To say that Giant Panda Guerilla Dub Squad is a hard-working band is a bit of an understatement. Having done about 180 shows a year the past two years, including three weeks spent in Jamaica, they've become valuable contributors to the North American live music and reggae scenes. They've done some guerilla-style, unscheduled shows -- like setting up and using solar power to play in the campground at a festival. They'll even play multiple gigs in a day. This bright-eyed, motivated, friendly, creative bunch from Rochester, N.Y., aren't your typical reggae band, and they have come far in a short period of time, no doubt due in part to their busy tour schedule and explosive performances.
A GPGDS show feels like a giant outdoor party in summer, filled with friends and good vibes. Their mixture of roots reggae, dub and afrobeat, generates warmth that can make some of the coldest days seem sunny. The squad -- Matthew O'Brian on guitar and lead vocals, James Searl on bass and lead vocals, Christopher O'Brian on drums, Dylan Savage guitar and vocals, Rachel Orke plays fender rhodes, clavinet, melodica, and Aaron Lipp is on Hammond B-3 Organ -- have played from New York City to San Francisco and shared the stage with groups such as Toots and the Maytals and The Wailers.

Reggae in the winter can create quite a sensory juxtaposition. On one of the most frigid days of the year, some genuinely warm and welcoming reggae beats were being played at Higher Ground in Burlington, Vt. Before the show, Christopher, James and Matthew and I chatted about their adventures and what it's like to be a giant panda dub guerilla.

I kind of wish reggae were more popular than it is. Do you feel the same way?
Christopher: I do. That would be beneficial for all the music listeners out there, as well as myself being in a reggae band.
Why do you think it isn't more popular than it is?
Christopher: I'd say that reggae as a very broad, general term is not as popular because most of it is talking about religion and specifically Rastafarianism, so the main demographic is Rastafarians, but our music doesn't necessarily do that.
You guys definitely have a bit of a political angle, which a lot of reggae tends to have. Is that another reason perhaps, the politics?
Christopher: Absolutely. I would say the religion is the main factor, but definitely politics is also one.
I think it's fair to say that there's a jam band scene, culture, vibe, call it what you will… Is there a reggae scene?
Christopher: Yeah, definitely. And sometimes they meet together, and sometimes they're independent. Sometimes you'll be at the reggae scene show and you'll see the jam band kids. All the hippie festivals have a couple big reggae acts; that's usually a good staple of a summer festival. But I feel like that jam band demographic, another way to describe those people, is the main group of people that comes out and sees live music in North America.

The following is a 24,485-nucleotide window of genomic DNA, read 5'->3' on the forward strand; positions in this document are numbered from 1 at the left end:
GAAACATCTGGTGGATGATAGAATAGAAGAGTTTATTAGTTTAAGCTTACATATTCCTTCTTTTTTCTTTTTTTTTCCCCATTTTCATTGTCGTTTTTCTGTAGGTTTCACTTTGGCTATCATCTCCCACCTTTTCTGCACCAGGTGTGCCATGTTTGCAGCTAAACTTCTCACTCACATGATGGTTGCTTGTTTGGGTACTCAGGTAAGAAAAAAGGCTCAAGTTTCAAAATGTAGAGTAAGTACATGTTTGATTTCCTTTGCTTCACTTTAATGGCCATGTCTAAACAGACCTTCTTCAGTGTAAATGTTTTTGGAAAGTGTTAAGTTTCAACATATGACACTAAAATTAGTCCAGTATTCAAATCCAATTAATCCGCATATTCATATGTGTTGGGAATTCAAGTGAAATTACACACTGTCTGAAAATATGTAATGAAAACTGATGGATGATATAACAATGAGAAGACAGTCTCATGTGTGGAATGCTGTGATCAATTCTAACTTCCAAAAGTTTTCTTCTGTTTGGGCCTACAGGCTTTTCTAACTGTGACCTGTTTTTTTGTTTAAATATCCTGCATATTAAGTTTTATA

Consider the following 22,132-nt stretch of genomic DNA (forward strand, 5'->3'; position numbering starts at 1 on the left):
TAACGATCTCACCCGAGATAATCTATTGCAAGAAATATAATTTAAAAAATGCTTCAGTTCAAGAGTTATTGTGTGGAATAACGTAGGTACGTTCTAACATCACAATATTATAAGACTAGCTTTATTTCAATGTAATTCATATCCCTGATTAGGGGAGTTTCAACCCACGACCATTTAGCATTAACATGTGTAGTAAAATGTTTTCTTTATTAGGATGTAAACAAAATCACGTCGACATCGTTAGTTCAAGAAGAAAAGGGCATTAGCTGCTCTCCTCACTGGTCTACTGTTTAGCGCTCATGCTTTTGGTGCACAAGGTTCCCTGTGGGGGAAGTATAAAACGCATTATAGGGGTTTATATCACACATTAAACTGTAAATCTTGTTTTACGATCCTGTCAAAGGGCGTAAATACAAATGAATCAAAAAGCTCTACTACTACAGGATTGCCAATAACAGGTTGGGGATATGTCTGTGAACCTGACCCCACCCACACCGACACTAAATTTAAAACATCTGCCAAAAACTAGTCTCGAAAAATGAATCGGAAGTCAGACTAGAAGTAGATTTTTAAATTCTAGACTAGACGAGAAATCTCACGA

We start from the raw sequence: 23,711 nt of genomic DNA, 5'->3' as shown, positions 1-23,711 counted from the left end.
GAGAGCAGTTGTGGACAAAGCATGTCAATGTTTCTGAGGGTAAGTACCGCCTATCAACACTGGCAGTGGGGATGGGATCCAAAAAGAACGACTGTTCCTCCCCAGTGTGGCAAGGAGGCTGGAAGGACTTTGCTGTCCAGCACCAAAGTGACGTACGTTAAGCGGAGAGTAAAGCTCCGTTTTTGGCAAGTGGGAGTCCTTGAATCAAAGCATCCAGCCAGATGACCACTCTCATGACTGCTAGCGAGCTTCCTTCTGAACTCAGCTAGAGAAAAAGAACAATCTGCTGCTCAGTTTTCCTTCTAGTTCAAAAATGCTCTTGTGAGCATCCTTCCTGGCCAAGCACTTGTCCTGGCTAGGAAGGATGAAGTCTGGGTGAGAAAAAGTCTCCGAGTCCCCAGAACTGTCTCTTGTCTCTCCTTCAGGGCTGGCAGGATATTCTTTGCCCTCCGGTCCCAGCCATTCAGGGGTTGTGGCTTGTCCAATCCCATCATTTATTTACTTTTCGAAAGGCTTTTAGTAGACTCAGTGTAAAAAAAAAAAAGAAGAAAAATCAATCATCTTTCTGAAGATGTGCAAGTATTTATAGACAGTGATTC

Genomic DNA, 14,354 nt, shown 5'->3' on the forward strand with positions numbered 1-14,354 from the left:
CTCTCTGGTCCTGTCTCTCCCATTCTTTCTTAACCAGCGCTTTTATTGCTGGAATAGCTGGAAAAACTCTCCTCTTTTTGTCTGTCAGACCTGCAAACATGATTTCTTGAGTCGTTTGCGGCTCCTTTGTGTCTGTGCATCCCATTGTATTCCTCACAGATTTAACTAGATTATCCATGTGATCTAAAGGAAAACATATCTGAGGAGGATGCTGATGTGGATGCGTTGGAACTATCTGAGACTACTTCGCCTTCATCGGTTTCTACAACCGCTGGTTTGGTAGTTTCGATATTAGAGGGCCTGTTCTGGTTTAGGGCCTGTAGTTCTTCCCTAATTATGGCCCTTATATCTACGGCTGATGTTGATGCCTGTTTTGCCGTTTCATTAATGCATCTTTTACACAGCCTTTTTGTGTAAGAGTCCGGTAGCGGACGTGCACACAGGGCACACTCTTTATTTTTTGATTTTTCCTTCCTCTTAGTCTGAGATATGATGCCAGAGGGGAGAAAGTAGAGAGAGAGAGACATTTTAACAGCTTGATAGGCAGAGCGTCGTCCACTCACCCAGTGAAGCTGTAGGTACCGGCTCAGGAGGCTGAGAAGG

So then, what's an example of a real reggae scene? I only really see it involved as kind of a jam band conglomerate.
Christopher: In Southern California there's a strong reggae-only reggae scene. There's reggae diehards all over, people that are just strictly roots music. And we'll meet people that really like our band and they'll say stuff like "You guys are definitely improvising a little, there's a little jamming and I am a reggae dude!" A lot of those people turn out to be our great friends, and that means so much to us to have these roots enthusiasts of like 30 years tell us they really enjoy our music. And we're booked at Reggae on the Rocks at Red Rocks in Colorado, so that should be great.
That's with some of the Marley brothers, right?
Christopher: Yeah, I'm ecstatic to play there.
You guys have spent weeks at a time touring in Jamaica. What was that like?
Christopher: Yeah, we went down there for three weeks in 2007, and it was about as amazing and inspirational as you might think for a reggae band from Rochester, N.Y., to be able to have that adventure. It was spring break, which is why we were brought down; there was a demographic to play to. It was just an amazing experience going to the birthplace of the music.
What was the reception like? Were there many locals?
Christopher: We were surprised how many locals came out to the show and checked it out, paid the price of the ticket and were really interested. And the Jamaicans loved it! It was awesome. We were a little anxious, but people that had never left the island before were like, wow, that's Jamaican roots reggae!
Is that mostly what people in Jamaica might be exposed to -- roots reggae versus dub?
Christopher: The new movement of Jamaican music is not like the style of Jamaican music that we play at all. People are familiar with the dance hall and the reggae tone. A lot of the bigger stuff now is more influenced by that fast, hard, driving beat, whereas we play like a '70s era roots reggae. That's hard to find down there. To find an original roots reggae band is few and far between.
Wow, that's kind of surprising. I almost thought the opposite.
Christopher: We were very surprised also. I think it's due to the lack of instruments. It's hard to get instruments down there, and when you have them, and that's what you want to do, you have to make a living with it, so there were a lot of Bob Marley cover groups at all the tourist attractions. That was what we ran into 9 times out of 10.